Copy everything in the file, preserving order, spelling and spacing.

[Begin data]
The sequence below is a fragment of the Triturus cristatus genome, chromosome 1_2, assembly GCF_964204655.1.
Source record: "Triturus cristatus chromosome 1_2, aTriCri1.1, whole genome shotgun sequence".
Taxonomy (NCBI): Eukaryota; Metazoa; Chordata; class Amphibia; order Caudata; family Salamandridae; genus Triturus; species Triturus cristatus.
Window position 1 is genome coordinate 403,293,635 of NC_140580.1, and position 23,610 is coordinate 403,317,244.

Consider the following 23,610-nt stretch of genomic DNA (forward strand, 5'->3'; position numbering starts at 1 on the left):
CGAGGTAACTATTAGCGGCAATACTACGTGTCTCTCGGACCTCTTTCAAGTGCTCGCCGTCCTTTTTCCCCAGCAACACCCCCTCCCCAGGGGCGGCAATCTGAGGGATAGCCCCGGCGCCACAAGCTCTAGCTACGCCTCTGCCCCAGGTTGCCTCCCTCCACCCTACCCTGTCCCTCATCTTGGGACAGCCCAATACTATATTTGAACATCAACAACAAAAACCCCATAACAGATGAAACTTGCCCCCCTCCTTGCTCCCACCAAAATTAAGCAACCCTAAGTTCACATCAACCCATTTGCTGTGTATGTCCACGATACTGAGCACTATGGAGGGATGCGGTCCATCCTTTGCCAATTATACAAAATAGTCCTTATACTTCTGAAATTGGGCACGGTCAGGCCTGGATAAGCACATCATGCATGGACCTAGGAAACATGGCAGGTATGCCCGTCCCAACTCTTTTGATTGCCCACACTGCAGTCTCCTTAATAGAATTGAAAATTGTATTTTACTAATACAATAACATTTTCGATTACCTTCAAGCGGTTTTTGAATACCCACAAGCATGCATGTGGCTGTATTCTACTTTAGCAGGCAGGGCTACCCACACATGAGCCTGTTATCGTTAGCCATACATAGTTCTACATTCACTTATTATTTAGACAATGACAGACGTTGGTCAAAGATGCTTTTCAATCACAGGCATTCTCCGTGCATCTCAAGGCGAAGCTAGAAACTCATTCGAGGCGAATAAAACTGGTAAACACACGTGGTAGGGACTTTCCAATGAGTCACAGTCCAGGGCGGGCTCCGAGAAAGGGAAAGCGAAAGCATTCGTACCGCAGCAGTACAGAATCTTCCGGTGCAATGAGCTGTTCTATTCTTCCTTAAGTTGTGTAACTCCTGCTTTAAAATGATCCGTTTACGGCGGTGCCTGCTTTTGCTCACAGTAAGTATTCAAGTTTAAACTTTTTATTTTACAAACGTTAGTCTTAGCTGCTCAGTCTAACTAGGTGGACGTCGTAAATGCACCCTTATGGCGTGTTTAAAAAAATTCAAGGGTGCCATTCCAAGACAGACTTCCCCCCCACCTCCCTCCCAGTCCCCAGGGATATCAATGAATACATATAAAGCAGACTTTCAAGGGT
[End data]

The sequence below is a fragment of the Triturus cristatus genome, chromosome 1_2, assembly GCF_964204655.1.
Source record: "Triturus cristatus chromosome 1_2, aTriCri1.1, whole genome shotgun sequence".
Taxonomy (NCBI): Eukaryota; Metazoa; Chordata; class Amphibia; order Caudata; family Salamandridae; genus Triturus; species Triturus cristatus.
Window position 1 is genome coordinate 403,293,635 of NC_140580.1, and position 23,610 is coordinate 403,317,244.

Consider the following 23,610-nt stretch of genomic DNA (forward strand, 5'->3'; position numbering starts at 1 on the left):
CGAGGTAACTATTAGCGGCAATACTACGTGTCTCTCGGACCTCTTTCAAGTGCTCGCCGTCCTTTTTCCCCAGCAACACCCCCTCCCCAGGGGCGGCAATCTGAGGGATAGCCCCGGCGCCACAAGCTCTAGCTACGCCTCTGCCCCAGGTTGCCTCCCTCCACCCTACCCTGTCCCTCATCTTGGGACAGCCCAATACTATATTTGAACATCAACAACAAAAACCCCATAACAGATGAAACTTGCCCCCCTCCTTGCTCCCACCAAAATTAAGCAACCCTAAGTTCACATCAACCCATTTGCTGTGTATGTCCACGATACTGAGCACTATGGAGGGATGCGGTCCATCCTTTGCCAATTATACAAAATAGTCCTTATACTTCTGAAATTGGGCACGGTCAGGCCTGGATAAGCACATCATGCATGGACCTAGGAAACATGGCAGGTATGCCCGTCCCAACTCTTTTGATTGCCCACACTGCAGTCTCCTTAATAGAATTGAAAATTGTATTTTACTAATACAATAACATTTTCGATTACCTTCAAGCGGTTTTTGAATACCCACAAGCATGCATGTGGCTGTATTCTACTTTAGCAGGCAGGGCTACCCACACATGAGCCTGTTATCGTTAGCCATACATAGTTCTACATTCACTTATTATTTAGACAATGACAGACGTTGGTCAAAGATGCTTTTCAATCACAGGCATTCTCCGTGCATCTCAAGGCGAAGCTAGAAACTCATTCGAGGCGAATAAAACTGGTAAACACACGTGGTAGGGACTTTCCAATGAGTCACAGTCCAGGGCGGGCTCCGAGAAAGGGAAAGCGAAAGCATTCGTACCGCAGCAGTACAGAATCTTCCGGTGCAATGAGCTGTTCTATTCTTCCTTAAGTTGTGTAACTCCTGCTTTAAAATGATCCGTTTACGGCGGTGCCTGCTTTTGCTCACAGTAAGTATTCAAGTTTAAACTTTTTATTTTACAAACGTTAGTCTTAGCTGCTCAGTCTAACTAGGTGGACGTCGTAAATGCACCCTTATGGCGTGTTTAAAAAAATTCAAGGGTGCCATTCCAAGACAGACTTCCCCCCCACCTCCCTCCCAGTCCCCAGGGATATCAATGAATACATATAAAGCAGACTTTCAAGGGT